Eggplant cooks first. Then add the okra.

Where to Buy a Cast Iron Comal?

 

Oaxaca Inspired Sweet-Savory Orange Chicken Recipe: Mango and Carrots

My first day back in Teotitlan del Valle, Oaxaca, after a six-week Durham, North Carolina hiatus. I had to drive La Tuga, my 2004 Honda Element to Tlacolula for clutch repair, so I handed 200 pesos (the equivalent of $11 USD) to Federico and asked him to pick up a few things for me at the village market. My cupboards (and refrigerator) were bare.

On the cook top, mango carrot orange chicken

I specified only a bit of chicken, some fruit and veggies. He returned with four carrots, four Ataulfo mangoes — now in season, two onions, one orange pepsicum, four red apples, four chayote squash and some limes. The key seemed to be the number four. Oh, yes, two chicken drumsticks and two thighs equal four.

So, I give you Sweet-Savory Orange Chicken with Mango and Carrots.

Utensils: four-quart, oven-proof clay baker or stainless steel pot, paring knife, utility knife, large spoon. You might want to use a slow cooker/crock pot. That would work, too.

Ingredients:

  • 2 chicken thighs and 2 chicken drumsticks, skinned
  • 2 teaspoons salt and fresh ground black pepper, or to taste
  • 3 carrots, cleaned and peeled, sliced 1/4 inch thickness
  • 1 white onion, large diced
  • 2 Ataulfo mangoes, cut as shown in photo
  • 2 red apples, skinned, sliced thin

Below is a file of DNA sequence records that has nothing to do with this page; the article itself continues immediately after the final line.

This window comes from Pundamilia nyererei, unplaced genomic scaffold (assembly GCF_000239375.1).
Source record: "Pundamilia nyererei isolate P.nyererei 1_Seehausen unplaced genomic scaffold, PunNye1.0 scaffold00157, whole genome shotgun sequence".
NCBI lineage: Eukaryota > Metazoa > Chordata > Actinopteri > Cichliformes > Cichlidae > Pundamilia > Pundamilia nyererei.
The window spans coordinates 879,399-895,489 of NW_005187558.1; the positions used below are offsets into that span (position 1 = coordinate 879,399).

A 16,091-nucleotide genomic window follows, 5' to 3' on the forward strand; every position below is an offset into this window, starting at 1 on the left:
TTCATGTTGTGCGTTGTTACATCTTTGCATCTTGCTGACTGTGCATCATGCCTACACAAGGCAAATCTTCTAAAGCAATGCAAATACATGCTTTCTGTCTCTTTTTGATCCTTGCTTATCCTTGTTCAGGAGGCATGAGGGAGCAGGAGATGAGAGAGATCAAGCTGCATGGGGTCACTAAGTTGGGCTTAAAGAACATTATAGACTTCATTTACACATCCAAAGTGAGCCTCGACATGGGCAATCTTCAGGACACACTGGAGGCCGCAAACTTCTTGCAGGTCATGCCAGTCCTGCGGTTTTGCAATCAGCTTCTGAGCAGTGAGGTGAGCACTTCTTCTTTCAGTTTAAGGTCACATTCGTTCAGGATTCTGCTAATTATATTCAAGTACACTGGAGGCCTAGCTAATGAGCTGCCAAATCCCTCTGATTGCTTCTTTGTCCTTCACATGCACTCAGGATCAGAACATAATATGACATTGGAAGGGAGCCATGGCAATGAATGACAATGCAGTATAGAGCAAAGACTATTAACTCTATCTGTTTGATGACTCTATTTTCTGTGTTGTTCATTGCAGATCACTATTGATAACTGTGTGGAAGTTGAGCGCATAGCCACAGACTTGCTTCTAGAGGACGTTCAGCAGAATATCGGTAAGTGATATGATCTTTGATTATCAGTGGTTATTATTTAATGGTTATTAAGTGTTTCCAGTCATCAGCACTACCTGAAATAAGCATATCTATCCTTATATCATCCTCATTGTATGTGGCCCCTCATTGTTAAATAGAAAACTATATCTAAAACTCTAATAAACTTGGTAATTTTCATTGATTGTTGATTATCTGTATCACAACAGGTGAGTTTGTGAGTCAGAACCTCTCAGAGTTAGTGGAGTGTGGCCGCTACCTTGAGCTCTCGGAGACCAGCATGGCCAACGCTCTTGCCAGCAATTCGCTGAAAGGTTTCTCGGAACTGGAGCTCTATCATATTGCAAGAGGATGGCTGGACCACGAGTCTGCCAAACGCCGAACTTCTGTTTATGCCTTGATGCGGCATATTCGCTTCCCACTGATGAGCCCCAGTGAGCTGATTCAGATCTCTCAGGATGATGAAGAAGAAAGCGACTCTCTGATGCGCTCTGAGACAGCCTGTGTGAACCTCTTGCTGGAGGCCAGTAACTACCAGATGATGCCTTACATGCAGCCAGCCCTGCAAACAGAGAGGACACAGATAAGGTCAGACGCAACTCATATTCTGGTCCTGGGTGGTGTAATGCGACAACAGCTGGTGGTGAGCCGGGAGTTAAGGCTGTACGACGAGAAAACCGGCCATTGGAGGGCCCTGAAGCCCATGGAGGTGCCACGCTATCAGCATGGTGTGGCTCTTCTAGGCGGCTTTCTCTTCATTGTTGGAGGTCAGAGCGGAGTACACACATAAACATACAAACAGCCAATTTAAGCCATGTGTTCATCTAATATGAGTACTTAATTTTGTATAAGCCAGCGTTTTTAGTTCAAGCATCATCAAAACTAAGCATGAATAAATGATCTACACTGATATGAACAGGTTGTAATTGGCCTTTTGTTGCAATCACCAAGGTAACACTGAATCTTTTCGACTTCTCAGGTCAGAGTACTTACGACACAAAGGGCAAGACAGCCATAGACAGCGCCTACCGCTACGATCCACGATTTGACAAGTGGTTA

• 1 orange pepsicum (sweet pepper), diced
  • 1 very small mild red chili pepper, seeded and stemmed
  • 4 cups water

Add salt (I prefer sea salt) and fresh ground pepper to taste

Combine all ingredients. Put pot on top of heat diffuser. Cook on slow simmer for two-to-three hours.  Serve first course as a consomme/chicken broth.  Serve second course of chicken with mango/carrot melange over steamed rice, accompanied by fresh steamed chayote or zucchini squash.

I bet you could make this in a crock pot, too.

How cut a mango: lengthwise to separate two halves from seed

Serves two to four, depending on appetites.

Some years ago, many, in fact, I owned a gourmet cooking school and cookware shop in South Bend, Indiana. It was called Clay Kitchen.  I contracted with famous chefs from around the world to teach, and taught a few classes myself. My preference, still, is to see what ingredients I have at hand and make something up. This one, today, tastes pretty darn good and you should smell my kitchen!

A remaining pepper from my winter terrace garden, seeded, crumbled